2 3.3.3.1 Se1/0.30 14 00:00:37 988 5000 0 3
1 2.2.2.1 Se1/0.20 11 00:00:40 529 3174 0 3
0 1.1.1.1 Se1/0.10 13 00:00:43 432 2592 0 3
HQ#show ip route eigrp
 1.0.0.0/8 is variably subnetted, 2 subnets, 2 masks
D 1.0.0.0/8 is a summary, 00:00:46, Null0
 2.0.0.0/8 is variably subnetted, 2 subnets, 2 masks
D 2.0.0.0/8 is a summary, 00:00:46, Null0
 3.0.0.0/8 is variably subnetted, 2 subnets, 2 masks
D 3.0.0.0/8 is a summary, 00:00:43, Null0
D 192.168.1.0/24 [90/2297856] via 1.1.1.1, 00:00:47, Serial1/0.10
D 192.168.2.0/24 [90/2297856] via 2.2.2.1, 00:00:44, Serial1/0.20
D 192.168.3.0/24 [90/2297856] via 3.3.3.1, 00:00:41, Serial1/0.30

Conclusion

We’ve explored what Frame Relay is, why it was created, how it works, and some potential issues one could encounter when configuring a routing protocol over a Frame Relay WAN. It is my hope that now that you are armed with this information, you are able to configure and troubleshoot Frame Relay enough to resolve common issues with it in the real world, as well as have the knowledge to logically answer Frame Relay questions that appear on your CCNP ROUTE exam!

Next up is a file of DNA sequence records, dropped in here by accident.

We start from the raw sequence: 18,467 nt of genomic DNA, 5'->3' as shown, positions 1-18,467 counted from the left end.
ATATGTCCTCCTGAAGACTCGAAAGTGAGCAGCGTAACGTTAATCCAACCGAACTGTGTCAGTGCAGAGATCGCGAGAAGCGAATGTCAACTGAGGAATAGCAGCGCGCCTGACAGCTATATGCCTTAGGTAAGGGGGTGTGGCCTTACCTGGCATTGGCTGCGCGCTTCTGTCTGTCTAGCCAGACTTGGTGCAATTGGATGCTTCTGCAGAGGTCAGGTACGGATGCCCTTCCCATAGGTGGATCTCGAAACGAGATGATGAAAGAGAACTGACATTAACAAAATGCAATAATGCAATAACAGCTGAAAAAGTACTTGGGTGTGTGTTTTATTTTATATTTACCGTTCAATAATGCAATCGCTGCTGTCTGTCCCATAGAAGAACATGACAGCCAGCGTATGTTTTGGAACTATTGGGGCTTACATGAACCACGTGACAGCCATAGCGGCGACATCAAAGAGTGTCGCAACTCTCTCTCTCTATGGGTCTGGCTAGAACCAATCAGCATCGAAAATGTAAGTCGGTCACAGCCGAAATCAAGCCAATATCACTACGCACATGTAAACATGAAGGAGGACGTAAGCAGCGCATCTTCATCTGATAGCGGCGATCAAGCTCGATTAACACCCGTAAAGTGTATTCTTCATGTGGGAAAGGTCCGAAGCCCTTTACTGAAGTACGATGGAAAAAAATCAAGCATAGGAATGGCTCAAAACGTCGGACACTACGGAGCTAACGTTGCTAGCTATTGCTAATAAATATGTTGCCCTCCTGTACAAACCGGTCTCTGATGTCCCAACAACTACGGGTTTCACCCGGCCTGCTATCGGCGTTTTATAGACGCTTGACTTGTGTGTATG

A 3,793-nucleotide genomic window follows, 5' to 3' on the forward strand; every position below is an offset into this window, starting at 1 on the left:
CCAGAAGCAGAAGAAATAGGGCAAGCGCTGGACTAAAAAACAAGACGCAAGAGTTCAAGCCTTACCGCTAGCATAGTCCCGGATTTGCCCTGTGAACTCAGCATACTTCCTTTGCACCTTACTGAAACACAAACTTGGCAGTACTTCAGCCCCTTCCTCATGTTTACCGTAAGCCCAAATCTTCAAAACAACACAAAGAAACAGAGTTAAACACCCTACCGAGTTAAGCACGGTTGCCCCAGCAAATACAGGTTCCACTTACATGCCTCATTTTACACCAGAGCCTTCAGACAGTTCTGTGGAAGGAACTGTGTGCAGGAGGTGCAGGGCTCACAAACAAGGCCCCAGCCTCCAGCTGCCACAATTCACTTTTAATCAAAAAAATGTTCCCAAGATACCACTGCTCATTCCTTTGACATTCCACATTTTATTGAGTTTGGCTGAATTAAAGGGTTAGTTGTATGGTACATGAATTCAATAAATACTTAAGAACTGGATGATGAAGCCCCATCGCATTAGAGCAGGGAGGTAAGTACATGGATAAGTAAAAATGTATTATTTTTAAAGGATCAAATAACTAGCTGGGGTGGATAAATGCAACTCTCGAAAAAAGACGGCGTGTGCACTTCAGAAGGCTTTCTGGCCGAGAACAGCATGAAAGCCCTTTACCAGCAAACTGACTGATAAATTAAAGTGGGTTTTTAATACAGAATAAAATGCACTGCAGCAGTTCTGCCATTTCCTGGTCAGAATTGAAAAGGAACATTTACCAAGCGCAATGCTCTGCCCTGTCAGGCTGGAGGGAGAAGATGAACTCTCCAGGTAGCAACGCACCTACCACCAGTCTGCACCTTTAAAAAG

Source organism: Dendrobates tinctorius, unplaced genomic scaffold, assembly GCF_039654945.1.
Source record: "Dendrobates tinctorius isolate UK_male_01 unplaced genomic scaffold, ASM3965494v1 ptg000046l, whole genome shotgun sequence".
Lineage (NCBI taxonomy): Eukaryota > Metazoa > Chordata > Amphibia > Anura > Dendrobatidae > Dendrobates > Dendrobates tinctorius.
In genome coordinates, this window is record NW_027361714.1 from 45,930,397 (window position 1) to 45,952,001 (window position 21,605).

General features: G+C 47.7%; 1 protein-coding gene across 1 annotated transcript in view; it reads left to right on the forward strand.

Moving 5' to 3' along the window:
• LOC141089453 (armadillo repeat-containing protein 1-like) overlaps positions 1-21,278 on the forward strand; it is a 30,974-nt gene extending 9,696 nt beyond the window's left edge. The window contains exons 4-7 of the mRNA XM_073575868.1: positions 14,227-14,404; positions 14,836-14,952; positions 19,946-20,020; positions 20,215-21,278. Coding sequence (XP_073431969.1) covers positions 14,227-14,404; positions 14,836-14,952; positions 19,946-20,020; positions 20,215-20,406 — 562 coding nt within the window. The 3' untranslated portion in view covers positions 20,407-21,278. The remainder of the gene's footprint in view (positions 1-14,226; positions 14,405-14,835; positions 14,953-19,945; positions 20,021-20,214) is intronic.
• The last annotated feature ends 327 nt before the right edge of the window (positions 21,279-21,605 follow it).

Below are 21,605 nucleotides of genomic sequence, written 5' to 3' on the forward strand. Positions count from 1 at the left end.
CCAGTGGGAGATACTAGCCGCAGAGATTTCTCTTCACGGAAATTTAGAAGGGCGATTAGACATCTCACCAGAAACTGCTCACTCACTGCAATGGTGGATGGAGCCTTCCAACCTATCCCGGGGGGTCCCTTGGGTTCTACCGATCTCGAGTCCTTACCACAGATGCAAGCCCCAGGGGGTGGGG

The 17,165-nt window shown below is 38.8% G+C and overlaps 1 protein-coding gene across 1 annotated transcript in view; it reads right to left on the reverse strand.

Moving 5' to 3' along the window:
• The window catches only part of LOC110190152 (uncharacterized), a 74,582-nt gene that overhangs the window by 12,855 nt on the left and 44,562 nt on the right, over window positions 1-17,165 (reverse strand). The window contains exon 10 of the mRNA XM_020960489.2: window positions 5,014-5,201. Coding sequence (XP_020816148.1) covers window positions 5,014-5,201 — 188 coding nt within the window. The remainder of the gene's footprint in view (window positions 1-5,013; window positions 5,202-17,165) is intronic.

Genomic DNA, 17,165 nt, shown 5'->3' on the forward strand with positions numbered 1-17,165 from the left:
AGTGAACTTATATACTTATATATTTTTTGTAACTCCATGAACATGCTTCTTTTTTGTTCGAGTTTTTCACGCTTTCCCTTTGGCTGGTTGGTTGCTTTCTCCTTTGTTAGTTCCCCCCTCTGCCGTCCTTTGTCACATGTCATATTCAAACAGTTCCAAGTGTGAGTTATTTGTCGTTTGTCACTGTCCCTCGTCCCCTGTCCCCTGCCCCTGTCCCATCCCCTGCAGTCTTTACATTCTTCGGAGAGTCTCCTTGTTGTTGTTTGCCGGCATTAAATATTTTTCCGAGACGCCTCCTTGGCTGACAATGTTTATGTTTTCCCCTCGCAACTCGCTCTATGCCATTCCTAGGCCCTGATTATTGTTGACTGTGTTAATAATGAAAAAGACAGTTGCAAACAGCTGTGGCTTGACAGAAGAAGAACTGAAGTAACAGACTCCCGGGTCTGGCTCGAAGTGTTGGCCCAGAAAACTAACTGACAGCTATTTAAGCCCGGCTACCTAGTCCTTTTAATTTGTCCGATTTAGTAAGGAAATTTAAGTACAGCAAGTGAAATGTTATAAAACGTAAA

I hope this has been helpful!

[–]karjune01 2 points3 points  (6 children)

Don't want to ask for too much, but can you PDF this and send it to me ? Greatly appreciated.

[–]_chrisjhartCCNA R&S[S] 2 points3 points  (3 children)

I can! Give me a few hours and I'll throw something together for you.

[–]karjune01 0 points1 point  (0 children)

Thanks man! Really appreciate that!

[–]erh_PracticalNetworking.net 0 points1 point  (1 child)

Would also love the PDF. Great write up!

Edit: Saw you have it up on your blog as well... nice!

https://chrisjhart.com/2017/12/06/bridging-the-gap-frame-relay/

[–]Hu5k3rA+ CCENT 1 point2 points  (1 child)

Dang dude. Nice write up.

[–]_chrisjhartCCNA R&S[S] 1 point2 points  (0 children)

Thank you!